Could Trump’s New Travel Ban Affect the Oscar Race Again?

Two countries on the banned list, Iran and Venezuela, have already submitted entries in this year’s Oscar foreign-language race

President Trump’s original travel ban arguably helped Asghar Farhadi’s “The Salesman” win the Academy Award for Best Foreign Language film in February, but don’t expect his newly announced ban to have much effect on the current awards race.

That’s because most of the countries on the new list don’t have significant film industries and rarely, if ever, participate in the awards contest. The two that do participate and have announced Oscar entries this year, Iran and Venezuela, are not considered among the top contenders at the moment.

Last year, Iran submitted “The Salesman,” which had screened in Cannes and was from the acclaimed director whose 2011 drama “A Separation” had given the country its only Academy Award. (The Oscar for foreign-language film officially goes to the submitting country, not the filmmaker.)

When Trump’s ban on travel into the United States from a number of predominantly Muslim countries was initially announced, Farhadi said that they would not attend the ceremony — and even when the ban was overturned by the courts, the director opted to stay away in protest.

The ban helped make Farhadi and his film a cause celebre in the weeks leading up to the Oscars — and in a year that found his film in a tight race with “Toni Erdmann” and “A Man Called Ove,” it may well have been enough to tip the scales and give Iran its second Oscar out of 22 Academy Awards submissions.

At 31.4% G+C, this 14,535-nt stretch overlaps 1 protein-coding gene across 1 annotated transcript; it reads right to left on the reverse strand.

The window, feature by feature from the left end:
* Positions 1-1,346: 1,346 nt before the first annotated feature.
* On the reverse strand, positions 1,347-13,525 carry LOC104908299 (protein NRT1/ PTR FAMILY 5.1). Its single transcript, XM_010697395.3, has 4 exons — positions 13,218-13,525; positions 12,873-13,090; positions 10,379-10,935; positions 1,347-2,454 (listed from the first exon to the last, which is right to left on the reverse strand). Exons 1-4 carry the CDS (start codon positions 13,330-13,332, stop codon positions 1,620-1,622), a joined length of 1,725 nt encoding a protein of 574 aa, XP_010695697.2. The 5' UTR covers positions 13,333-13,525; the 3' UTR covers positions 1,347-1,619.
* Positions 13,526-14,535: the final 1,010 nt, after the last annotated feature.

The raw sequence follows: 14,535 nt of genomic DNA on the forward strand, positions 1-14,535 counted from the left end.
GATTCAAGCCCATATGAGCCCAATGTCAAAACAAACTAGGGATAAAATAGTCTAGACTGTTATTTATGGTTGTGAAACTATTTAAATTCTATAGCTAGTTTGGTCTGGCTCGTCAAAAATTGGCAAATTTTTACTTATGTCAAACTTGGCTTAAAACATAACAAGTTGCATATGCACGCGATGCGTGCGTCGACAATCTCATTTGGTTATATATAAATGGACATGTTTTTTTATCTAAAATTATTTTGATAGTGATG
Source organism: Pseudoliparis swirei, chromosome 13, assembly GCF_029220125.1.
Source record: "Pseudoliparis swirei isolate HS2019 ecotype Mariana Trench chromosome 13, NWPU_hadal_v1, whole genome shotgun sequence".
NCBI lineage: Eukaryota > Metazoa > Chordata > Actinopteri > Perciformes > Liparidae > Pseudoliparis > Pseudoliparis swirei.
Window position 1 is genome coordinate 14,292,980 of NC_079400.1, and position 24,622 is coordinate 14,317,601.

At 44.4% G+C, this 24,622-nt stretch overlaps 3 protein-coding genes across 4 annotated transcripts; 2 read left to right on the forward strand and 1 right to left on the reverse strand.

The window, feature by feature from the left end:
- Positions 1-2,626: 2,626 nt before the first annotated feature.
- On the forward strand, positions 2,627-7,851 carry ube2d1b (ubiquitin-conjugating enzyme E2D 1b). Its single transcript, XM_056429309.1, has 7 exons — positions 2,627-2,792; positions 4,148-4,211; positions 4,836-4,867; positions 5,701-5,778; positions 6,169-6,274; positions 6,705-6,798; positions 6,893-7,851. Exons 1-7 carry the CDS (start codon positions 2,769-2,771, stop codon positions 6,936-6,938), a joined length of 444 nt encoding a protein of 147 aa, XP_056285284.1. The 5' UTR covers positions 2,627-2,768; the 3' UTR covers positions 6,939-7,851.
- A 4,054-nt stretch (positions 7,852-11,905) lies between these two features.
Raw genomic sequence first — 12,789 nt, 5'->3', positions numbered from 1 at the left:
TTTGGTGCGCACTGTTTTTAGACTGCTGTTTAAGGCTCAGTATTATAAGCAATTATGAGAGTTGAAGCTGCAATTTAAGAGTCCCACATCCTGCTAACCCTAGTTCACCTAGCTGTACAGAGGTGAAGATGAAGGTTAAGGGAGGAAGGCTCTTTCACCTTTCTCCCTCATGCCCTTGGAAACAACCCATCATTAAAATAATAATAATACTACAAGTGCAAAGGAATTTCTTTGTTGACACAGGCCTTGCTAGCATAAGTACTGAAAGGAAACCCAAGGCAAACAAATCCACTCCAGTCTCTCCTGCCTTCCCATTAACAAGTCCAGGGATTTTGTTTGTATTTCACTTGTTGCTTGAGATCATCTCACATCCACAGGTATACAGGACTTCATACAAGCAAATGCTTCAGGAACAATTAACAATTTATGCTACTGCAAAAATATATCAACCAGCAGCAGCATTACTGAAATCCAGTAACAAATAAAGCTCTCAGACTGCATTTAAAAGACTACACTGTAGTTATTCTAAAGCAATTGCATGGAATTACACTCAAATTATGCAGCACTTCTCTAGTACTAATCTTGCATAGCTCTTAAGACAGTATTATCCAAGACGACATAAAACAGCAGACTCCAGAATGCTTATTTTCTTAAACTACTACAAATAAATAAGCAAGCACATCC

But this year’s Iranian submission, Narges Abyar’s “Breath,” doesn’t have nearly the profile that “The Salesman” had. Dealing with the daydreams of a young girl during the Iranian Revolution of the 1970s, its exposure has come at smaller festivals including the Tallinn Black Nights Film Festival and the Fajr Film Festival.

Venezuela, meanwhile, has submitted 27 films to the Academy over the years, with 2014’s “The Liberator” making the shortlist but falling short of a nomination. None of the other submissions made it that far.

This year’s Venezuelan submission is Ignacio Castillo Cottin’s “El Inca,” the true story of a professional boxer who was arrested on suspicion of killing his wife. Again, it is not one of the top contenders in a foreign-language race that also includes Sweden’s “The Square,” Germany’s “In the Fade,” Israel’s “Foxtrot,” Cambodia’s “First They Killed My Father” and Russia’s “Loveless.”

Among the other countries in Trump’s new travel ban, Chad has submitted films to the Oscars twice, once in 2002 and once in 2013, without being nominated or shortlisted. Yemen submitted for the first time last year but did not make the shortlist.

Syria, Libya and Somalia have never participated in the race.